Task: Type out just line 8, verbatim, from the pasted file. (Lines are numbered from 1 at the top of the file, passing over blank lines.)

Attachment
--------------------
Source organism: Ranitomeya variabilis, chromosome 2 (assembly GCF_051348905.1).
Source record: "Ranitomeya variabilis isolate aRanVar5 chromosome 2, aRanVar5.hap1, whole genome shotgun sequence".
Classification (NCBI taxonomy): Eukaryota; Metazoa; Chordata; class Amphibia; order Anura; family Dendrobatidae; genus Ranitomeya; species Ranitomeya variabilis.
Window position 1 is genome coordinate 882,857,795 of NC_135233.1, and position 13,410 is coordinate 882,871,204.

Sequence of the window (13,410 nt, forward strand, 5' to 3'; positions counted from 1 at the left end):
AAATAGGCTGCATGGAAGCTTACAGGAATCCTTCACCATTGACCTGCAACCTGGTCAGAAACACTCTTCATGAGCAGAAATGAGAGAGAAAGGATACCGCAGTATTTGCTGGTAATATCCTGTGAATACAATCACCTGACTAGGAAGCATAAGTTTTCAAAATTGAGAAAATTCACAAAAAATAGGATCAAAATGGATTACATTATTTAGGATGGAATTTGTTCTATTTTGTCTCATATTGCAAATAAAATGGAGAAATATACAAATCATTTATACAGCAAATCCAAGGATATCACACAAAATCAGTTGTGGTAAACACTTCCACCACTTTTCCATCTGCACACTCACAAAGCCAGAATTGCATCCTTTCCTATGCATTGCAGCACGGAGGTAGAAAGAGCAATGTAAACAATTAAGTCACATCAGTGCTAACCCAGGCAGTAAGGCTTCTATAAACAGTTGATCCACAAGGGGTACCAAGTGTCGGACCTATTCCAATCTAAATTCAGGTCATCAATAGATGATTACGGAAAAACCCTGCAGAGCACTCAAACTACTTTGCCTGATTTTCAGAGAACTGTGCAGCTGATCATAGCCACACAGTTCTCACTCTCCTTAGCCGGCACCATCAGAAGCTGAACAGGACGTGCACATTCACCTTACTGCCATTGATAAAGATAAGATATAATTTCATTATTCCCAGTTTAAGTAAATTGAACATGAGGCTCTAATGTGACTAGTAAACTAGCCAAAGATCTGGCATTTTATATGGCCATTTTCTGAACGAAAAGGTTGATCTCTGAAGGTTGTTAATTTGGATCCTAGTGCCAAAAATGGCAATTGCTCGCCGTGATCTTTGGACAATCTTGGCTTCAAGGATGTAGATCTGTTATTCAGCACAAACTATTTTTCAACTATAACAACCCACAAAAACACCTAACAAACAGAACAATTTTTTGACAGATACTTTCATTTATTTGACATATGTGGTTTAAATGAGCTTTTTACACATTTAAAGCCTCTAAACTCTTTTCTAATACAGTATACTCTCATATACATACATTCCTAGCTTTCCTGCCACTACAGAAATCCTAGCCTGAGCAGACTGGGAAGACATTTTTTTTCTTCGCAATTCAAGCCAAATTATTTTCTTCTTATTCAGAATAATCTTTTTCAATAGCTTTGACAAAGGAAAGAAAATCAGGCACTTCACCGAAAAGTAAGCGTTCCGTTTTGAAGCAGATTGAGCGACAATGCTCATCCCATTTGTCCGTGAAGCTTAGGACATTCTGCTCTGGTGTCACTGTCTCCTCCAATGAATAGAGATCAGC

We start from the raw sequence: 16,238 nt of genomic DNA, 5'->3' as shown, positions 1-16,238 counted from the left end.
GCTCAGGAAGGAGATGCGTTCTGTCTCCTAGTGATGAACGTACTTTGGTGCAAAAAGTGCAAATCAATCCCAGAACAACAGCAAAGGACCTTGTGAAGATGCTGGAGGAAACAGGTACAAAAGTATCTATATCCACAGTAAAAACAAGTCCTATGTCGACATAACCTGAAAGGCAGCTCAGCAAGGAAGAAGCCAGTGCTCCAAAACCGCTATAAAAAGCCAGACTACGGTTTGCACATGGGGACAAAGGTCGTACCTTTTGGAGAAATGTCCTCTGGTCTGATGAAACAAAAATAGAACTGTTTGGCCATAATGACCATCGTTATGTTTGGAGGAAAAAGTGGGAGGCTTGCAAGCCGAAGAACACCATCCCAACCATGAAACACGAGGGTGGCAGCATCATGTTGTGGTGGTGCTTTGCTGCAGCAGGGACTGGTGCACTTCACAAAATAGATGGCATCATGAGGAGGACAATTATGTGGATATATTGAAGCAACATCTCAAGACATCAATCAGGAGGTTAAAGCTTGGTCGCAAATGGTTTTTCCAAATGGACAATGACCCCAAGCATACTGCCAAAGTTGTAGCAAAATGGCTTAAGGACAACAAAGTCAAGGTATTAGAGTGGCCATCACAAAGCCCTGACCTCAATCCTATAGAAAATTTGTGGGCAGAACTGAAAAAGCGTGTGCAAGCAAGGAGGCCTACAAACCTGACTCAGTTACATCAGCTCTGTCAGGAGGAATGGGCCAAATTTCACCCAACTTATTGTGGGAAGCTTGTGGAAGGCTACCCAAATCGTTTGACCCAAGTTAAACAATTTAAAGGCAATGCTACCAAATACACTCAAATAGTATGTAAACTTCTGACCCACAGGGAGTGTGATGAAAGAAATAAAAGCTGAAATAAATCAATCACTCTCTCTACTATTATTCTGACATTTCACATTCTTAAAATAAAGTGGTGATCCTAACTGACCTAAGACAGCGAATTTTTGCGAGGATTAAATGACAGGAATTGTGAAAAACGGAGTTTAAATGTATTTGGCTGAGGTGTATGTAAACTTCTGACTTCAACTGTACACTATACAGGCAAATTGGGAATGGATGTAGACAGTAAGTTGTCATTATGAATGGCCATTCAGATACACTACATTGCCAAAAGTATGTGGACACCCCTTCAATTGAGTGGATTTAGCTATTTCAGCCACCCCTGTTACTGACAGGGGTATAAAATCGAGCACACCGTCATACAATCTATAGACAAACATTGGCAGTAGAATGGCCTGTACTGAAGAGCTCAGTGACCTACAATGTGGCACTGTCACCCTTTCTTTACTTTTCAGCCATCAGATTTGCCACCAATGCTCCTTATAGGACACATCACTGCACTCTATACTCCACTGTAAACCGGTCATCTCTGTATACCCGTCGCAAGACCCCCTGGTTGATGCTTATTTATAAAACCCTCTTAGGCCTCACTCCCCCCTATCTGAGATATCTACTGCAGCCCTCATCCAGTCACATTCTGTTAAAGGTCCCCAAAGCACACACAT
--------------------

GCTCAGGAAGGAGATGCGTTCTGTCTCCTAGTGATGAACGTACTTTGGTGCAAAAAGTGCAAATCAATCCCAGAACAACAGCAAAGGACCTTGTGAAGATGCTGGAGGAAACAGGTACAAAAGTATCTATATCCACAGTAAAAACAAGTCCTATGTCGACATAACCTGAAAGGCAGCTCAGCAAGGAAGAAGCCAGTGCTCCAAAACCGCTATAAAAAGCCAGACTACGGTTTGCACATGGGGACAAAGGTCGTACCTTTTGGAGAAATGTCCTCTGGTCTGATGAAACAAAAATAGAACTGTTTGGCCATAATGACCATCGTTATGTTTGGAGGAAAAAGTGGGAGGCTTGCAAGCCGAAGAACACCATCCCAACCATGAAACACGAGGGTGGCAGCATCATGTTGTGGTGGTGCTTTGCTGCAGCAGGGACTGGTGCACTTCACAAAATAGATGGCATCATGAGGAGGACAATTATGTGGATATATTGAAGCAACATCTCAAGACATCAATCAGGAGGTTAAAGCTTGGTCGCAAATGGTTTTTCCAAATGGACAATGACCCCAAGCATACTGCCAAAGTTGTAGCAAAATGGCTTAAGGACAACAAAGTCAAGGTATTAGAGTGGCCATCACAAAGCCCTGACCTCAATCCTATAGAAAATTTGTGGGCAGAACTGAAAAAGCGTGTGCAAGCAAGGAGGCCTACAAACCTGACTCAGTTACATCAGCTCTGTCAGGAGGAATGGGCCAAATTTCACCCAACTTATTGTGGGAAGCTTGTGGAAGGCTACCCAAATCGTTTGACCCAAGTTAAACAATTTAAAGGCAATGCTACCAAATACACTCAAATAGTATGTAAACTTCTGACCCACAGGGAGTGTGATGAAAGAAATAAAAGCTGAAATAAATCAATCACTCTCTCTACTATTATTCTGACATTTCACATTCTTAAAATAAAGTGGTGATCCTAACTGACCTAAGACAGCGAATTTTTGCGAGGATTAAATGACAGGAATTGTGAAAAACGGAGTTTAAATGTATTTGGCTGAGGTGTATGTAAACTTCTGACTTCAACTGTACACTATACAGGCAAATTGGGAATGGATGTAGACAGTAAGTTGTCATTATGAATGGCCATTCAGATACACTACATTGCCAAAAGTATGTGGACACCCCTTCAATTGAGTGGATTTAGCTATTTCAGCCACCCCTGTTACTGACAGGGGTATAAAATCGAGCACACCGTCATACAATCTATAGACAAACATTGGCAGTAGAATGGCCTGTACTGAAGAGCTCAGTGACCTACAATGTGGCACTGTCACCCTTTCTTTACTTTTCAGCCATCAGATTTGCCACCAATGCTCCTTATAGGACACATCACTGCACTCTATACTCCACTGTAAACCGGTCATCTCTGTATACCCGTCGCAAGACCCCCTGGTTGATGCTTATTTATAAAACCCTCTTAGGCCTCACTCCCCCCTATCTGAGATATCTACTGCAGCCCTCATCCAGTCACATTCTGTTAAAGGTCCCCAAAGCACACACAT